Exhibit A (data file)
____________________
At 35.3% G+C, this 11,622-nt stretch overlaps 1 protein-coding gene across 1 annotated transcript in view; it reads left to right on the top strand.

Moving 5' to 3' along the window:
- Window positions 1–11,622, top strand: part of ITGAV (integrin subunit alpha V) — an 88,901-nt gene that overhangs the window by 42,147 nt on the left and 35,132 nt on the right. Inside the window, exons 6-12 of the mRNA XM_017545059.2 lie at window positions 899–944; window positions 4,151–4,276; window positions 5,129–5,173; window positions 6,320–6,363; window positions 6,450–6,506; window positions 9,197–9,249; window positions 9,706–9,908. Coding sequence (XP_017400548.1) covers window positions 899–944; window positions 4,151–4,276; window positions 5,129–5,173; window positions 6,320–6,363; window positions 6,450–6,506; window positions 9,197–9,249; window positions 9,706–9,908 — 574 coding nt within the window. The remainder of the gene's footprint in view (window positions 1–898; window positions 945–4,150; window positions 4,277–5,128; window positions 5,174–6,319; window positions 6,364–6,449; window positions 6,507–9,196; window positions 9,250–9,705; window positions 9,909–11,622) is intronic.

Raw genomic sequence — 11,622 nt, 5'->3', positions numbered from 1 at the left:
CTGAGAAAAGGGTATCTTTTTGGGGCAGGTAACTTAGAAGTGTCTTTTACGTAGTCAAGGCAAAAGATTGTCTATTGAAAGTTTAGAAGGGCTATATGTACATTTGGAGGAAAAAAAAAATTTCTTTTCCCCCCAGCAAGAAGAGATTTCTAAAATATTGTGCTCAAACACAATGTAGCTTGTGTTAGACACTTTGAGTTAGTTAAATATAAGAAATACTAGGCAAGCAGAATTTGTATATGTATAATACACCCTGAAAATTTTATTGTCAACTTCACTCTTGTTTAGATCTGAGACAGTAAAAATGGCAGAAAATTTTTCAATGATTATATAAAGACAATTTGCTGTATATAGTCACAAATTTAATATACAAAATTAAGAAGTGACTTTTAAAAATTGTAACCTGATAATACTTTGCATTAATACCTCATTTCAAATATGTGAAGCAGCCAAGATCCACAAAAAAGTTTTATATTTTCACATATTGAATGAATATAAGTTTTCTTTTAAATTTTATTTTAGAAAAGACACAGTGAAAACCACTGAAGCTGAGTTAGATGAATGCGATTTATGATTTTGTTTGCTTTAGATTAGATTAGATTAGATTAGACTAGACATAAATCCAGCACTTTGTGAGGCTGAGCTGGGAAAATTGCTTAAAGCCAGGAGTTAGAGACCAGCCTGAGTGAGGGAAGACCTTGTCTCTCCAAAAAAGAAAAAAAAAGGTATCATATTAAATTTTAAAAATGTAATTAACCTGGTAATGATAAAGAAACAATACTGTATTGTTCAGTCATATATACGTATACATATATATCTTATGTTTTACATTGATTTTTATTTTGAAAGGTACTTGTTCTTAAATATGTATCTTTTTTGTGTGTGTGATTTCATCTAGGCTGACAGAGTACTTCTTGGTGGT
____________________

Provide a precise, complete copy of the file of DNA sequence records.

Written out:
At 35.3% G+C, this 11,622-nt stretch overlaps 1 protein-coding gene across 1 annotated transcript in view; it reads left to right on the top strand.

Moving 5' to 3' along the window:
- Window positions 1–11,622, top strand: part of ITGAV (integrin subunit alpha V) — an 88,901-nt gene that overhangs the window by 42,147 nt on the left and 35,132 nt on the right. Inside the window, exons 6-12 of the mRNA XM_017545059.2 lie at window positions 899–944; window positions 4,151–4,276; window positions 5,129–5,173; window positions 6,320–6,363; window positions 6,450–6,506; window positions 9,197–9,249; window positions 9,706–9,908. Coding sequence (XP_017400548.1) covers window positions 899–944; window positions 4,151–4,276; window positions 5,129–5,173; window positions 6,320–6,363; window positions 6,450–6,506; window positions 9,197–9,249; window positions 9,706–9,908 — 574 coding nt within the window. The remainder of the gene's footprint in view (window positions 1–898; window positions 945–4,150; window positions 4,277–5,128; window positions 5,174–6,319; window positions 6,364–6,449; window positions 6,507–9,196; window positions 9,250–9,705; window positions 9,909–11,622) is intronic.

Raw genomic sequence — 11,622 nt, 5'->3', positions numbered from 1 at the left:
CTGAGAAAAGGGTATCTTTTTGGGGCAGGTAACTTAGAAGTGTCTTTTACGTAGTCAAGGCAAAAGATTGTCTATTGAAAGTTTAGAAGGGCTATATGTACATTTGGAGGAAAAAAAAAATTTCTTTTCCCCCCAGCAAGAAGAGATTTCTAAAATATTGTGCTCAAACACAATGTAGCTTGTGTTAGACACTTTGAGTTAGTTAAATATAAGAAATACTAGGCAAGCAGAATTTGTATATGTATAATACACCCTGAAAATTTTATTGTCAACTTCACTCTTGTTTAGATCTGAGACAGTAAAAATGGCAGAAAATTTTTCAATGATTATATAAAGACAATTTGCTGTATATAGTCACAAATTTAATATACAAAATTAAGAAGTGACTTTTAAAAATTGTAACCTGATAATACTTTGCATTAATACCTCATTTCAAATATGTGAAGCAGCCAAGATCCACAAAAAAGTTTTATATTTTCACATATTGAATGAATATAAGTTTTCTTTTAAATTTTATTTTAGAAAAGACACAGTGAAAACCACTGAAGCTGAGTTAGATGAATGCGATTTATGATTTTGTTTGCTTTAGATTAGATTAGATTAGATTAGACTAGACATAAATCCAGCACTTTGTGAGGCTGAGCTGGGAAAATTGCTTAAAGCCAGGAGTTAGAGACCAGCCTGAGTGAGGGAAGACCTTGTCTCTCCAAAAAAGAAAAAAAAAGGTATCATATTAAATTTTAAAAATGTAATTAACCTGGTAATGATAAAGAAACAATACTGTATTGTTCAGTCATATATACGTATACATATATATCTTATGTTTTACATTGATTTTTATTTTGAAAGGTACTTGTTCTTAAATATGTATCTTTTTTGTGTGTGTGATTTCATCTAGGCTGACAGAGTACTTCTTGGTGGT